It is more than a simple murder mystery, and definitely more than the average thriller story. Claire's noteworthy points are its plot and the execution. The twist in the climax may work for some, and end up making some others wonder about the sleight of hand the author deftly practiced throughout the novel. Language wise, the self edited book could have reached a better position with editing, but at no point is the pace slackening. Nitpicking complaints, the book needs better background stories for the characters so the readers are emotionally invested in them, and it needs clarity in dialogues for the readers to follow the book's otherwise fast pace effortlessly. Overall, the book won even without the excuse of a debutant author (which was not factored in during this review) and I would look forward to reading more from the author very soon. The literary scene needs more such authors. 

  • A tight plot, with great twists that never let the pace down
  • All loose ends tied up with precision - a rarity in such novels.
  • That a single woman could dominate a novel despite being dead since the beginning - that is the highlight of the book.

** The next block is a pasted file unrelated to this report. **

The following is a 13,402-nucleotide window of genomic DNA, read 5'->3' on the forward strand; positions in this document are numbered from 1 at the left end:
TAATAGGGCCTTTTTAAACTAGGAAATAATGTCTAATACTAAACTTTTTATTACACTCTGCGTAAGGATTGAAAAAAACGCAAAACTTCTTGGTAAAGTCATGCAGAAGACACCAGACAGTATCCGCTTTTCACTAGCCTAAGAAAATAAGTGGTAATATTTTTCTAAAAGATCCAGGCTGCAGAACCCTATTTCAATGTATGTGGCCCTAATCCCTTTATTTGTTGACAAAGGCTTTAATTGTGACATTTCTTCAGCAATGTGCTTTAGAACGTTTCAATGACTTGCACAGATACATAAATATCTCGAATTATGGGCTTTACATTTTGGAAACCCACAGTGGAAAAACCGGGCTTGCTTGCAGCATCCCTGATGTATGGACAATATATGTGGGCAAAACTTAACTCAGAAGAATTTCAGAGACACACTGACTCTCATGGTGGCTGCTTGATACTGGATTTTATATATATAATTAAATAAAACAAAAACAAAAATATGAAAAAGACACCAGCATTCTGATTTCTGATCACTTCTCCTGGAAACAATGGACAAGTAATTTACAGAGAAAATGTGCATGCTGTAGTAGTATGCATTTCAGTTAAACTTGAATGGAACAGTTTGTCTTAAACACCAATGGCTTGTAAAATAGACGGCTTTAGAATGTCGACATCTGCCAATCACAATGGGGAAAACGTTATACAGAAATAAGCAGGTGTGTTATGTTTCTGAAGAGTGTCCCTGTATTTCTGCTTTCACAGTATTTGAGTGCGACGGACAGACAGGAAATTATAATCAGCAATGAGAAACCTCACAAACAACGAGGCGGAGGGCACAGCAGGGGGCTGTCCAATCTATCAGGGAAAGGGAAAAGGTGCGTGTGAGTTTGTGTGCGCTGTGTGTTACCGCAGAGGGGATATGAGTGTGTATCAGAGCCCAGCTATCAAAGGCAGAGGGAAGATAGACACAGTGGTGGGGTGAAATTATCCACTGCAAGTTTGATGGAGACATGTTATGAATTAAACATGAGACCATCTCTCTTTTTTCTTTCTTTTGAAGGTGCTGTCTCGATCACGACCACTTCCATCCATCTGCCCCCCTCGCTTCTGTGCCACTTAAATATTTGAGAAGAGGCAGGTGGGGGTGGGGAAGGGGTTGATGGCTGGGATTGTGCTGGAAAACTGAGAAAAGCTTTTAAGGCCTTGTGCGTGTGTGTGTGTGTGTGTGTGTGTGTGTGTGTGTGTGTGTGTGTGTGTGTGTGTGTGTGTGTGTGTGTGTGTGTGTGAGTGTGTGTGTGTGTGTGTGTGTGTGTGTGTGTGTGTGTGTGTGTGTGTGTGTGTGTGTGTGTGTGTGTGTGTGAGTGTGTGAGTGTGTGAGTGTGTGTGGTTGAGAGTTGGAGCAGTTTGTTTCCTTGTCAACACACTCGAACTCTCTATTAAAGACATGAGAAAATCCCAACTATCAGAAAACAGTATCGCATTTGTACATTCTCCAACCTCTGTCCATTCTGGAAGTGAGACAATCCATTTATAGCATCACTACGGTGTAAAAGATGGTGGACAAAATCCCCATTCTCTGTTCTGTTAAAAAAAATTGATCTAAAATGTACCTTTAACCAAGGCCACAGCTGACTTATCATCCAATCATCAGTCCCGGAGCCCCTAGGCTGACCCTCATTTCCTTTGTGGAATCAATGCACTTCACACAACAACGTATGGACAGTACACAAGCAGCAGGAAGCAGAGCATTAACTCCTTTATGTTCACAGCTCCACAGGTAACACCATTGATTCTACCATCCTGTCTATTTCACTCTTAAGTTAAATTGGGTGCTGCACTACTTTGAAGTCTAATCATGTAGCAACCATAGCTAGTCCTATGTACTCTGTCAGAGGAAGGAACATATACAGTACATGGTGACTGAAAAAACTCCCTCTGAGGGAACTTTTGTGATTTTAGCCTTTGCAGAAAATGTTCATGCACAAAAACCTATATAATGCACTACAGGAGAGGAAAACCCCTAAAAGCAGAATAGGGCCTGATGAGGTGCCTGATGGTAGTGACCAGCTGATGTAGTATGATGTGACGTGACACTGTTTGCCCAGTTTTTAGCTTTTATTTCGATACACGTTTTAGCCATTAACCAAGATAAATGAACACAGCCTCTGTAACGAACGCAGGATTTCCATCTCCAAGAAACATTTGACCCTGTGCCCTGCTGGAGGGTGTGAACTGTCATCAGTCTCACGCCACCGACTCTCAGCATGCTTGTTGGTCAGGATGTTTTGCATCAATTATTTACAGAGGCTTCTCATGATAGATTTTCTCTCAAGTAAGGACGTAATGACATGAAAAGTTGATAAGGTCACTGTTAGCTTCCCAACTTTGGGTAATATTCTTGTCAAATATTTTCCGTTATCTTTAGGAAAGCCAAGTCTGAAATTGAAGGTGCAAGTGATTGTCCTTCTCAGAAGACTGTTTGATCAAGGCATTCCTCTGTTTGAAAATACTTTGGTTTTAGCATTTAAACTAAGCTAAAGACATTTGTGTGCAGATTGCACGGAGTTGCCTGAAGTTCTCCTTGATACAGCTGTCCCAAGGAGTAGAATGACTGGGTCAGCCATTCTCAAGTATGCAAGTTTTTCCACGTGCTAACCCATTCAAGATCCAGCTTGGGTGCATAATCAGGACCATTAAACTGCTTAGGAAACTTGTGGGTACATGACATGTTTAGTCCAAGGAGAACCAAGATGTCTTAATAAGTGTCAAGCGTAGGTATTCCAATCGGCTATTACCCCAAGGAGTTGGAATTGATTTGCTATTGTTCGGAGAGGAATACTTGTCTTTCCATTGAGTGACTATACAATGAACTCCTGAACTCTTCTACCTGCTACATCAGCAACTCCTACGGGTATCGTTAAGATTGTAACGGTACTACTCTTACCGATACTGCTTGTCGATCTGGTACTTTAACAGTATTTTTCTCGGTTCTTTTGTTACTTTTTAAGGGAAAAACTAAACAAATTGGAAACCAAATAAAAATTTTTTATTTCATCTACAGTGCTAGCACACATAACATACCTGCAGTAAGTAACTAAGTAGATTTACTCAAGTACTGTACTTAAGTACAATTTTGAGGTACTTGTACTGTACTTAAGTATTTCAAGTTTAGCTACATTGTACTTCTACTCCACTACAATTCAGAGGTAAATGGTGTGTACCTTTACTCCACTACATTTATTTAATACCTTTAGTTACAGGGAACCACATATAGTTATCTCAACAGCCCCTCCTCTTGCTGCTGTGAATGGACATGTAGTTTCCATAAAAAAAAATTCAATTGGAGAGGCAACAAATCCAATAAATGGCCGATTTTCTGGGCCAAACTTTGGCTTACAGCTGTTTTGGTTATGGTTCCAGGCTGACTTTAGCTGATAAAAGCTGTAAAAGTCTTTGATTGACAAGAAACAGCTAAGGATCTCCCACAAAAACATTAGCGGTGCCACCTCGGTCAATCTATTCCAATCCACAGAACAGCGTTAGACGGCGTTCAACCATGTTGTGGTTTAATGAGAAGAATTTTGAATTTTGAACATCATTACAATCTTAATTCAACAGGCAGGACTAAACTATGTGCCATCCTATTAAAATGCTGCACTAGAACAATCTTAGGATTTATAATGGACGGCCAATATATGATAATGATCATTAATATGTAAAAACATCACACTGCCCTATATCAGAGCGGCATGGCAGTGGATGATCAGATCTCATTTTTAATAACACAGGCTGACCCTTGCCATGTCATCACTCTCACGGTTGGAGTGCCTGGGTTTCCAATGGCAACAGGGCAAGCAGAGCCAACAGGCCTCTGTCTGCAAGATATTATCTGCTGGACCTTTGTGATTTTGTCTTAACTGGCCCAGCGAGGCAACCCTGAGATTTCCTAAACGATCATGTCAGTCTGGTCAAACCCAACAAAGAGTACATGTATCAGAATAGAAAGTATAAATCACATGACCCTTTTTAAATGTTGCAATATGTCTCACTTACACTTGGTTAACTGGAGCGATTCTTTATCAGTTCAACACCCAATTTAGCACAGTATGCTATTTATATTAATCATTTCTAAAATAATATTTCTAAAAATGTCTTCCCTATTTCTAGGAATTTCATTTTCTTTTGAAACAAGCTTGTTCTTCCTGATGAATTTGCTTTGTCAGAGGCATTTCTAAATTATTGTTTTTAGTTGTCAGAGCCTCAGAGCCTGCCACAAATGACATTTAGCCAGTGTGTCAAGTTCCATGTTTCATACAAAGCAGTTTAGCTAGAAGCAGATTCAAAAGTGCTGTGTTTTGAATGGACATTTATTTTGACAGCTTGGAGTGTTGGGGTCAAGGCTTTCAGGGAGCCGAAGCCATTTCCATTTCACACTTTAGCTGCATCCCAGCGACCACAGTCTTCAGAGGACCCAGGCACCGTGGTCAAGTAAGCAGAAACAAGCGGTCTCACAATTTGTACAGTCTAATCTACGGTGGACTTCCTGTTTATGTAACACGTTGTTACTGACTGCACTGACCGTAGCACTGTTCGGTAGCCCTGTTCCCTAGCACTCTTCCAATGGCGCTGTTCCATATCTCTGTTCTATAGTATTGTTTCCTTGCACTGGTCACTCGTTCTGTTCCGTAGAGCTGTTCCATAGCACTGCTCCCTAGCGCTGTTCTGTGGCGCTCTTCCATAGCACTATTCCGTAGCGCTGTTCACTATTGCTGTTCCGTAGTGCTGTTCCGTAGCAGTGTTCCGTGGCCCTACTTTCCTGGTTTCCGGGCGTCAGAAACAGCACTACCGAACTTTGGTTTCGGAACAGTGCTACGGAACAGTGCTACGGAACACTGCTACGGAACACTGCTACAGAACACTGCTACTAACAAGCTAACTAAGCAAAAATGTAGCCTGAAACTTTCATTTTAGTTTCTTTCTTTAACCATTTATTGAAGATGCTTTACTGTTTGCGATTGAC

• The novel did justice to most of the characters but could have given a little more space to the detectives' view of things, especially Hailey.
  • Conversations needed more clarity, and sometimes better identify the speakers.
  • The book could have worked even better with descriptions that will get the readers to empathise with the characters more.

Dead women tell tales - from the bottom of lakes if they have to! Go for it!



Poornima Baskar is a blogger and writer living between Chennai and Singapore. She blogs at She has multiple viral blogs, with over 1.5 million hits across platforms.

She began writing her first novel six years ago and aligned its release date with her 25th birthday in 2017. Her book is a work of fiction, directly in contrast with her blogs that narrate her personal life and emotions.

When she's not writing, she is painting, sketching, or enjoying her coffee while cuddling with her dogs.


PRICE Rs. 192 for Kindle, free on Kindle Unlimited.


Friday, August 11, 2017

Half Pants Full Pants by Anand Suspi : A Review